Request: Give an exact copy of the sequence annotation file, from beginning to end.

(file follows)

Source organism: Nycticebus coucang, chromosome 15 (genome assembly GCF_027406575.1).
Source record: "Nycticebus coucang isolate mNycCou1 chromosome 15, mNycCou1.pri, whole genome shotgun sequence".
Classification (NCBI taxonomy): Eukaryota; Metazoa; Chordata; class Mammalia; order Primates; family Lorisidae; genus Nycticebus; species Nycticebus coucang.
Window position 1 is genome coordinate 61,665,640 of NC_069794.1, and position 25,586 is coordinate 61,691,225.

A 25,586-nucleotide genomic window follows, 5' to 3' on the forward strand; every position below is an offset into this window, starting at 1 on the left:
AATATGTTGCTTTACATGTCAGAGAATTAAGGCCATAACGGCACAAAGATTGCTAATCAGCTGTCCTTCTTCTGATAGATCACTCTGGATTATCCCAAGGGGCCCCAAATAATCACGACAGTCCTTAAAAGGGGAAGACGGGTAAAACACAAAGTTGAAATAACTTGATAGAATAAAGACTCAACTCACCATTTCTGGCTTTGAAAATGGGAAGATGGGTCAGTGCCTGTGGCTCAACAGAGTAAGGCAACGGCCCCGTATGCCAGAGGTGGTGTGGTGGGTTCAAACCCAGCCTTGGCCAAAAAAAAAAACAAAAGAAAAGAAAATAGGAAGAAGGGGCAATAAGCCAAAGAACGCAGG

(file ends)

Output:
Source organism: Nycticebus coucang, chromosome 15 (genome assembly GCF_027406575.1).
Source record: "Nycticebus coucang isolate mNycCou1 chromosome 15, mNycCou1.pri, whole genome shotgun sequence".
Classification (NCBI taxonomy): Eukaryota; Metazoa; Chordata; class Mammalia; order Primates; family Lorisidae; genus Nycticebus; species Nycticebus coucang.
Window position 1 is genome coordinate 61,665,640 of NC_069794.1, and position 25,586 is coordinate 61,691,225.

A 25,586-nucleotide genomic window follows, 5' to 3' on the forward strand; every position below is an offset into this window, starting at 1 on the left:
AATATGTTGCTTTACATGTCAGAGAATTAAGGCCATAACGGCACAAAGATTGCTAATCAGCTGTCCTTCTTCTGATAGATCACTCTGGATTATCCCAAGGGGCCCCAAATAATCACGACAGTCCTTAAAAGGGGAAGACGGGTAAAACACAAAGTTGAAATAACTTGATAGAATAAAGACTCAACTCACCATTTCTGGCTTTGAAAATGGGAAGATGGGTCAGTGCCTGTGGCTCAACAGAGTAAGGCAACGGCCCCGTATGCCAGAGGTGGTGTGGTGGGTTCAAACCCAGCCTTGGCCAAAAAAAAAAACAAAAGAAAAGAAAATAGGAAGAAGGGGCAATAAGCCAAAGAACGCAGG